Prescription Drug Ads

  1. Proof that people would rather take a risk on nausea, vomiting, diarrhea, stroke, heart attack, coma and death – than deal with restless legs
  2. Ads presenting an alternate reality, in which scenes of people enjoying life are accompanied by a voice-over warning of the disgusting and terrible things that could happen if a product is actually used
  3. Discriminatory ads failing to offer products to people with liver or kidney problems, and women who are pregnant or may become pregnant
  4. Ads attempting to get men to ask their doctors questions

Usage Example: “Hey doctor, I saw a prescription drug ad for a drug that could help clear up my skin. Is it right for me? I’m cool with all of the diarrhea and death stuff.”

Background: Prescription drug ads seek to do the impossible. They are attempting to get people to buy a product while verbally communicating a list of at least twenty horrible things that could happen if the product is used.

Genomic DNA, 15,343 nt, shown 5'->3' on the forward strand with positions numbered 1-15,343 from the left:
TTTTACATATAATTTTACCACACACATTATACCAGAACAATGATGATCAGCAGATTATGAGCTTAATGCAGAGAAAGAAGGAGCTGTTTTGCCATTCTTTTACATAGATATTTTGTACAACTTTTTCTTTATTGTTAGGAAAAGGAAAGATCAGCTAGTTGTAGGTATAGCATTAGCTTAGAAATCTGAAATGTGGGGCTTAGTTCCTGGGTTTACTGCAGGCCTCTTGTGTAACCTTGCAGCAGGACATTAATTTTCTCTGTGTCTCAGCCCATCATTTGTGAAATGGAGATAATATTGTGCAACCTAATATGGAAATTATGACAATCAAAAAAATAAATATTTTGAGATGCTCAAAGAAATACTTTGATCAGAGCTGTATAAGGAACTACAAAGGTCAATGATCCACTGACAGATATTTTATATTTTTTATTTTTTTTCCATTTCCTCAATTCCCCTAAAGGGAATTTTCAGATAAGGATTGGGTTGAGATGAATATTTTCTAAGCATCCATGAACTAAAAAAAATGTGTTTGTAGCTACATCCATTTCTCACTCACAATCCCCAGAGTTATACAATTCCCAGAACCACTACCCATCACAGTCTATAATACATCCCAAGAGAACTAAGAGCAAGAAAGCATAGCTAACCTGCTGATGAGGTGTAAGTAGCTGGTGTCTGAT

Normally, if a person is approached with the option of dealing with an annoying physical problem or rolling the dice on coma, death, paralysis or permanent muscle spasms – the decision is simple. But tell them all of this while showing people picking apples, playing with grand-kids, or sitting in bathtubs, and people lose their minds.

Prescription drug ads also visually communicate the following:

  • If you have psoriasis and take a drug, you will jump and swim in pools.
  • If you have ED and take a drug, you will suddenly place two bathtubs outside and sit in them.
  • If you are bipolar and take a drug, you will take creepy pictures of kids in sandboxes and walk along the beach.
  • If you have fibromyalgia and take a drug, you will handle potted plants and look at documents on a table… instead of grabbing your shoulder.
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